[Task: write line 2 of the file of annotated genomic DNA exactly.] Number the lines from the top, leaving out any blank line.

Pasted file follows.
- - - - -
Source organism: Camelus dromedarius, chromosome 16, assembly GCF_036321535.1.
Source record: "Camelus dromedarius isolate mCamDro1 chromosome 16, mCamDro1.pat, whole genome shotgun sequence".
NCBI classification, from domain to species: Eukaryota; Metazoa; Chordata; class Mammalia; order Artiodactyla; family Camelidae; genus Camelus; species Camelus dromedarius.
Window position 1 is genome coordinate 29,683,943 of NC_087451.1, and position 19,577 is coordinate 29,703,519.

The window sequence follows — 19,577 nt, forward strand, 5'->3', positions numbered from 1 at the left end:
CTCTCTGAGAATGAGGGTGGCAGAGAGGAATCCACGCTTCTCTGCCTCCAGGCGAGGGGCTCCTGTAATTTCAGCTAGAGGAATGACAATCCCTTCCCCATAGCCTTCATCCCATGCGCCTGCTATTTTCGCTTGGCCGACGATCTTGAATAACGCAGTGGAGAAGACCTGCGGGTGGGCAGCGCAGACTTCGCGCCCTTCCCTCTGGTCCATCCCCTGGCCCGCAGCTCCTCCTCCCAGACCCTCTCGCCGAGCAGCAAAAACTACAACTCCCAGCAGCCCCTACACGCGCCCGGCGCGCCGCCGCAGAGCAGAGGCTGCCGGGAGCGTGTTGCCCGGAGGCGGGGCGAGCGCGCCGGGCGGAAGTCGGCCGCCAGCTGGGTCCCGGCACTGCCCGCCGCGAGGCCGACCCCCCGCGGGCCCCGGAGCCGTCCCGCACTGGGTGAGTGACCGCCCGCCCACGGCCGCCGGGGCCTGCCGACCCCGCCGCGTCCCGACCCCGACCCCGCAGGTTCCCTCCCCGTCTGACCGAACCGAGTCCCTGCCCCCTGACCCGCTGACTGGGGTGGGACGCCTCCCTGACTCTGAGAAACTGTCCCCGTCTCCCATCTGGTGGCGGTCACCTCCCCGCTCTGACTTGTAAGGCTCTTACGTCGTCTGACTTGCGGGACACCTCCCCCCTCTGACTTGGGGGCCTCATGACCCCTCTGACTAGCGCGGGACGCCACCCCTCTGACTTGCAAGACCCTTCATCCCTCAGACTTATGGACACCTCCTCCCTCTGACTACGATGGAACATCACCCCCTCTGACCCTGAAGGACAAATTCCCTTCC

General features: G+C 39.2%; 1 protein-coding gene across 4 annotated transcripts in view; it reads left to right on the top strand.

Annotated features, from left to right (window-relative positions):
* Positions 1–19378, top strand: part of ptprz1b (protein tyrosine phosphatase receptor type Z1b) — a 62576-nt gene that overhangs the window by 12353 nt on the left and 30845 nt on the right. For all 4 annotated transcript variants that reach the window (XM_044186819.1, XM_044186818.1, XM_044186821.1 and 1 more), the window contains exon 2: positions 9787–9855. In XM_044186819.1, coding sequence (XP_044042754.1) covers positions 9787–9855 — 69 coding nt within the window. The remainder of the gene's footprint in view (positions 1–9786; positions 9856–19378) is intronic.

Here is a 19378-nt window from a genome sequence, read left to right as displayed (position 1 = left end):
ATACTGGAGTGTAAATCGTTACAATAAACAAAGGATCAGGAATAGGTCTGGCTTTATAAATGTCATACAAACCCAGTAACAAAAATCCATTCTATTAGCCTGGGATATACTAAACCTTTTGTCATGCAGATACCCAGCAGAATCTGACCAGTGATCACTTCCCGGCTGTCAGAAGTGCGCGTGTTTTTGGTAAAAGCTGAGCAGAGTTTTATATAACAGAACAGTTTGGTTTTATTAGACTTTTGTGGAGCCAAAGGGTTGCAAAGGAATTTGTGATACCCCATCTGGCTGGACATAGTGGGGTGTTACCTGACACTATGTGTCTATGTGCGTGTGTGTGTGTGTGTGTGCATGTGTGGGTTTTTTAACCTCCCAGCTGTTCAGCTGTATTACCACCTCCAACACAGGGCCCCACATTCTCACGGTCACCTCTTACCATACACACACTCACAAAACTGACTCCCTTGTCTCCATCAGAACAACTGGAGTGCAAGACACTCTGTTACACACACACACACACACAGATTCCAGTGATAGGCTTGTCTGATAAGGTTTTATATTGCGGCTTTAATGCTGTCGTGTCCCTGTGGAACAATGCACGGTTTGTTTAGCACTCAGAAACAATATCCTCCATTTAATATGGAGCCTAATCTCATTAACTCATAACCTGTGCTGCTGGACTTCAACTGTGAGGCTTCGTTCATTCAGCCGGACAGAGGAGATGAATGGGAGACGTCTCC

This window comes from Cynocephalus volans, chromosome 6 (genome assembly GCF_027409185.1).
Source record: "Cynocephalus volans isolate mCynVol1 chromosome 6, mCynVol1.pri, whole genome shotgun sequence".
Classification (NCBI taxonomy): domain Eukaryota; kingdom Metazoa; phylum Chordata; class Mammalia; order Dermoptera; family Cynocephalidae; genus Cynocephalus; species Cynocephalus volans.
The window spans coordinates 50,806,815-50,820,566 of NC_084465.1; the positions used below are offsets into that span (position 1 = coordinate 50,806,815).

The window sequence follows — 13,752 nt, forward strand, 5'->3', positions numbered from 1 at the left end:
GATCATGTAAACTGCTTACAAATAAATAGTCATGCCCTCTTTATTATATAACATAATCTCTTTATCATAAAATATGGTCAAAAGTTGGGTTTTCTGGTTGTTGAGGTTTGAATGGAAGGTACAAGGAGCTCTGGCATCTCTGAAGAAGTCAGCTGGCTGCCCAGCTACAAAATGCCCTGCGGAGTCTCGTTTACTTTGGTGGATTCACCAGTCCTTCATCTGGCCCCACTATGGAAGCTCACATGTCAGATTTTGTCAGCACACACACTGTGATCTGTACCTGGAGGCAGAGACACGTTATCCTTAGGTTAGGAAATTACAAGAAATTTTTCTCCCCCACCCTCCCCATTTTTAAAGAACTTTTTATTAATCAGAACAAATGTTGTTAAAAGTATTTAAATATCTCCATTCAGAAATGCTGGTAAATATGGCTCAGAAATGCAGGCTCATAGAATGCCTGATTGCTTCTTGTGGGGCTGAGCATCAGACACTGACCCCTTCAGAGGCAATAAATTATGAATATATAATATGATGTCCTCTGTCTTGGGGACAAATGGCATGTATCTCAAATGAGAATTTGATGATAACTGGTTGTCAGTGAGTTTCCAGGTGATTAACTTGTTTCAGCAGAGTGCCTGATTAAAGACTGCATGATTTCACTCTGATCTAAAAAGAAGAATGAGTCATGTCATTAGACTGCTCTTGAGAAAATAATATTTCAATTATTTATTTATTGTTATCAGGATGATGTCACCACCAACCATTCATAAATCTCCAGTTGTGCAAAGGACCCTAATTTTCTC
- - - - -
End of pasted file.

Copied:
Source record: "Camelus dromedarius isolate mCamDro1 chromosome 16, mCamDro1.pat, whole genome shotgun sequence".